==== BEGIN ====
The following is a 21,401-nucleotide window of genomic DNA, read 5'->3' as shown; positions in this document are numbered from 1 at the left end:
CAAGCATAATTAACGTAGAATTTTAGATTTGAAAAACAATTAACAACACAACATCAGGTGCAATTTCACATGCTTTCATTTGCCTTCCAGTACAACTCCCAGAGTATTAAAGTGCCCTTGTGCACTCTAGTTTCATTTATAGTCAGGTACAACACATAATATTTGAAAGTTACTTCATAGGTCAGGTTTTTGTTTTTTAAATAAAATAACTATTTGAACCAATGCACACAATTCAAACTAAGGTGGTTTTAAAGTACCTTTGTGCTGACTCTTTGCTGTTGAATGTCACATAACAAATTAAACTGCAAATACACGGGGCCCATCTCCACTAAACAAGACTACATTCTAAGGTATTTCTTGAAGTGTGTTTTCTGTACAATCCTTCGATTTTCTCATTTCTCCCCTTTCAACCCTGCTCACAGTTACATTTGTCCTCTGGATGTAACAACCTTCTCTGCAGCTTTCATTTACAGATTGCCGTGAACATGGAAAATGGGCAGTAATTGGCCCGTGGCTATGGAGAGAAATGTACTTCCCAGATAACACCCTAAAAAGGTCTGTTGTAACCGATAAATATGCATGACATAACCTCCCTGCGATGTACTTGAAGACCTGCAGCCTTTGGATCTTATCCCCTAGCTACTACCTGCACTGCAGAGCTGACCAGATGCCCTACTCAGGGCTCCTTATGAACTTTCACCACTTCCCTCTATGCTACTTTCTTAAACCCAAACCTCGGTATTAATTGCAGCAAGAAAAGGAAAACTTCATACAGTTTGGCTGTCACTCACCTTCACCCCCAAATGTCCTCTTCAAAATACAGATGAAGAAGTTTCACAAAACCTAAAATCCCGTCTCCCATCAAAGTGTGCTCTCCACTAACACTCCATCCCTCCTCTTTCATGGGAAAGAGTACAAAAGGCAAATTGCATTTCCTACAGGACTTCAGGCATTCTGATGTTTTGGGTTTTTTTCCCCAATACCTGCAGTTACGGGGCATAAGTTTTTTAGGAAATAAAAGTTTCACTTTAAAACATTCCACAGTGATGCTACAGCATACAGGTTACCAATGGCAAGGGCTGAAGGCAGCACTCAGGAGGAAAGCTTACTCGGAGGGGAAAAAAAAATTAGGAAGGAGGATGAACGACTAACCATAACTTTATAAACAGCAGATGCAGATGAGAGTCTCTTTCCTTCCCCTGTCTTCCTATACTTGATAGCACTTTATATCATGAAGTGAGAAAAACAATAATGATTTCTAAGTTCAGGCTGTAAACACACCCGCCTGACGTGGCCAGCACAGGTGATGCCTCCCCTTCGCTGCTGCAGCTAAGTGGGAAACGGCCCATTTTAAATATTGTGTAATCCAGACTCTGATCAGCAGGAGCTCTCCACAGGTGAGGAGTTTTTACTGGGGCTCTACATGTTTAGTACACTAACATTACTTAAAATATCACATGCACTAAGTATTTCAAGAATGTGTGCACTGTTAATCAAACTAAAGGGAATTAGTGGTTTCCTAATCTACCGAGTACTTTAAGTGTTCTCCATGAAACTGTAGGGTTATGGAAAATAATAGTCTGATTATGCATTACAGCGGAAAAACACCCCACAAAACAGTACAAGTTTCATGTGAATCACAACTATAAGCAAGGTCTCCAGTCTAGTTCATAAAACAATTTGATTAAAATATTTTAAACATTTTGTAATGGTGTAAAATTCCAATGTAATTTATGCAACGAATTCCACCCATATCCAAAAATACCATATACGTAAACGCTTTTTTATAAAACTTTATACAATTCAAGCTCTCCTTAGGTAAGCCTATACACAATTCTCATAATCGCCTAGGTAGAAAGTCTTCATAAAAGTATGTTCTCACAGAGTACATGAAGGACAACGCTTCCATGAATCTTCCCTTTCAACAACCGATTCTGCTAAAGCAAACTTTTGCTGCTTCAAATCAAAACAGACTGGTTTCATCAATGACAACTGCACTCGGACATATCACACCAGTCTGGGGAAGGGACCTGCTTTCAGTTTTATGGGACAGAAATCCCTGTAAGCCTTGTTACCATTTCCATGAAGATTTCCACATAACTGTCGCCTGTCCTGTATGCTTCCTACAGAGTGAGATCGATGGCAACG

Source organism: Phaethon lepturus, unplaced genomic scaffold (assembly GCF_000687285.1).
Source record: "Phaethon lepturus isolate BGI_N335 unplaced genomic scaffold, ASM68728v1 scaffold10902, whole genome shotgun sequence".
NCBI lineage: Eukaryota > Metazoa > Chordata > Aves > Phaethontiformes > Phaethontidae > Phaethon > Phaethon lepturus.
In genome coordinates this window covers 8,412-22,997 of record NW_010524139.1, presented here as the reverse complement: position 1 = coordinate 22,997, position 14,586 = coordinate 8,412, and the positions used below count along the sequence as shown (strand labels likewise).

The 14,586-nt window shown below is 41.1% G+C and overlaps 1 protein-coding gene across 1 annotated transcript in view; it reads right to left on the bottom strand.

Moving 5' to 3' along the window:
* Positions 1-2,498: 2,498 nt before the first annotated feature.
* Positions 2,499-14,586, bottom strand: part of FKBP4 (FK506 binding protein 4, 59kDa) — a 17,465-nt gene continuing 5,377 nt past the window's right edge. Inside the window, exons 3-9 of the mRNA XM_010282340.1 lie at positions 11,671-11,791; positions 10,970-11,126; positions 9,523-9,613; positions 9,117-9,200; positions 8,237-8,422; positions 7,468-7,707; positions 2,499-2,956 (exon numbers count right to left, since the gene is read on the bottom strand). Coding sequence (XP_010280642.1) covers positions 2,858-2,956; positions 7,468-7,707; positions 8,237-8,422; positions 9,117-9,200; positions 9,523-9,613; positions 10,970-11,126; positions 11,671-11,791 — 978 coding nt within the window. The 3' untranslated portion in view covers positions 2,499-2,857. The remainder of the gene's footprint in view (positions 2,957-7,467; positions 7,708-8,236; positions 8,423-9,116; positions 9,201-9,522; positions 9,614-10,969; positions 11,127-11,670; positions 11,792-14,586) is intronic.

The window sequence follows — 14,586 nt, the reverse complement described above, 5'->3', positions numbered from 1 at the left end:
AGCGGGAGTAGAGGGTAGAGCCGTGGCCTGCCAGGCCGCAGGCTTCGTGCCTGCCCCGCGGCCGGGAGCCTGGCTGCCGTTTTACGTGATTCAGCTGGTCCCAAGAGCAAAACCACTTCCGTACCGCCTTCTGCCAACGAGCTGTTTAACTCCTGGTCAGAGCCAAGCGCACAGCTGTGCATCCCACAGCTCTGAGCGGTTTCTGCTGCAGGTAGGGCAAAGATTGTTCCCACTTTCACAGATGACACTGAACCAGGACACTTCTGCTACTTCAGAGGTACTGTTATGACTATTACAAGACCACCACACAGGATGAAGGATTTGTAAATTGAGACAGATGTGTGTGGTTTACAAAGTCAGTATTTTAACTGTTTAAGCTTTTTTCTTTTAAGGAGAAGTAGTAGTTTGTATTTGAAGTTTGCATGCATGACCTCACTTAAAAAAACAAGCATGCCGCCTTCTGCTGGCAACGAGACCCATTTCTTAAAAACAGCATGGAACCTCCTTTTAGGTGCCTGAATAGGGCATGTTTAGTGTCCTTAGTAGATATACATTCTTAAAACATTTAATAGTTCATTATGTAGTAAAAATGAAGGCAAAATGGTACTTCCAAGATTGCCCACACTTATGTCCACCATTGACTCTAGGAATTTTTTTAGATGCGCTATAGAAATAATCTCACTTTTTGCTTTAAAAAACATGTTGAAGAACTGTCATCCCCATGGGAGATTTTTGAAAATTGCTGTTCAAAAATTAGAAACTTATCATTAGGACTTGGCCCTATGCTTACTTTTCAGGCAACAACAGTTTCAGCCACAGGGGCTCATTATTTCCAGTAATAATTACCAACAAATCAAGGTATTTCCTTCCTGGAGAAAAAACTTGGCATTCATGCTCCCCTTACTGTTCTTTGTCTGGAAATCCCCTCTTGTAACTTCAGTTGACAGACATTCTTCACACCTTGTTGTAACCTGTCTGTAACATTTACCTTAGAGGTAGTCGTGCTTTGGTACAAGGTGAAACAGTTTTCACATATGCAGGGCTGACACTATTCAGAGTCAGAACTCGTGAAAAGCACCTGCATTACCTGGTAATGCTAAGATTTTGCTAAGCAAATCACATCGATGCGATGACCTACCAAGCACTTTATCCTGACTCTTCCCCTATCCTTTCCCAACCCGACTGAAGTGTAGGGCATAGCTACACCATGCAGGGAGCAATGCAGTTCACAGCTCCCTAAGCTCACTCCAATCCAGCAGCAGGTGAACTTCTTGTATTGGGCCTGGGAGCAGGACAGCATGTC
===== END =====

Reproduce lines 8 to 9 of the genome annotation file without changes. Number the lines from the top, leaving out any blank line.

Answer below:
Moving 5' to 3' along the window:
* Positions 1-2,498: 2,498 nt before the first annotated feature.